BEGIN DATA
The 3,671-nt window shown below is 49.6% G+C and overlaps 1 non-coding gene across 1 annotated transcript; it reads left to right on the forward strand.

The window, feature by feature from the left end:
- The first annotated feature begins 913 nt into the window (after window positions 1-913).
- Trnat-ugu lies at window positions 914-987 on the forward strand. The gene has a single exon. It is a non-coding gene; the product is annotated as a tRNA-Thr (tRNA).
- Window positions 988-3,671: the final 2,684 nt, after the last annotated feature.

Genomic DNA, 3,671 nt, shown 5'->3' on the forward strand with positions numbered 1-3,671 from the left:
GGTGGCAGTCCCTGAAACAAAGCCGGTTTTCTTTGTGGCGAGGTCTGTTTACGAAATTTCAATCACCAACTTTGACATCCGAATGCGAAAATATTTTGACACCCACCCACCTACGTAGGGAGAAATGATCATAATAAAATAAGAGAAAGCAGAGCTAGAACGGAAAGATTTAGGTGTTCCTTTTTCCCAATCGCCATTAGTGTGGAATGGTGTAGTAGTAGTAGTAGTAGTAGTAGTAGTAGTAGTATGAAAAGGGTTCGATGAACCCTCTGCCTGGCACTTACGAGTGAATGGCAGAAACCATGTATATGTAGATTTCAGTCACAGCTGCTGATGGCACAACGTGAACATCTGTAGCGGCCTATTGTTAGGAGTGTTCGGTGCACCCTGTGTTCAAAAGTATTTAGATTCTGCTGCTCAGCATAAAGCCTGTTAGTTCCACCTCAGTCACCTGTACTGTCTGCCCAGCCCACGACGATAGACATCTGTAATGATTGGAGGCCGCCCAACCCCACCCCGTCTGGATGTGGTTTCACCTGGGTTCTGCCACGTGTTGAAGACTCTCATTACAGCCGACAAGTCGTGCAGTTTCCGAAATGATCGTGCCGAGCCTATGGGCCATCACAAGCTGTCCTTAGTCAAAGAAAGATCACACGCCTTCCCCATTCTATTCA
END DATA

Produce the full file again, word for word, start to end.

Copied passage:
The 3,671-nt window shown below is 49.6% G+C and overlaps 1 non-coding gene across 1 annotated transcript; it reads left to right on the forward strand.

The window, feature by feature from the left end:
- The first annotated feature begins 913 nt into the window (after window positions 1-913).
- Trnat-ugu lies at window positions 914-987 on the forward strand. The gene has a single exon. It is a non-coding gene; the product is annotated as a tRNA-Thr (tRNA).
- Window positions 988-3,671: the final 2,684 nt, after the last annotated feature.

Genomic DNA, 3,671 nt, shown 5'->3' on the forward strand with positions numbered 1-3,671 from the left:
GGTGGCAGTCCCTGAAACAAAGCCGGTTTTCTTTGTGGCGAGGTCTGTTTACGAAATTTCAATCACCAACTTTGACATCCGAATGCGAAAATATTTTGACACCCACCCACCTACGTAGGGAGAAATGATCATAATAAAATAAGAGAAAGCAGAGCTAGAACGGAAAGATTTAGGTGTTCCTTTTTCCCAATCGCCATTAGTGTGGAATGGTGTAGTAGTAGTAGTAGTAGTAGTAGTAGTAGTAGTATGAAAAGGGTTCGATGAACCCTCTGCCTGGCACTTACGAGTGAATGGCAGAAACCATGTATATGTAGATTTCAGTCACAGCTGCTGATGGCACAACGTGAACATCTGTAGCGGCCTATTGTTAGGAGTGTTCGGTGCACCCTGTGTTCAAAAGTATTTAGATTCTGCTGCTCAGCATAAAGCCTGTTAGTTCCACCTCAGTCACCTGTACTGTCTGCCCAGCCCACGACGATAGACATCTGTAATGATTGGAGGCCGCCCAACCCCACCCCGTCTGGATGTGGTTTCACCTGGGTTCTGCCACGTGTTGAAGACTCTCATTACAGCCGACAAGTCGTGCAGTTTCCGAAATGATCGTGCCGAGCCTATGGGCCATCACAAGCTGTCCTTAGTCAAAGAAAGATCACACGCCTTCCCCATTCTATTCA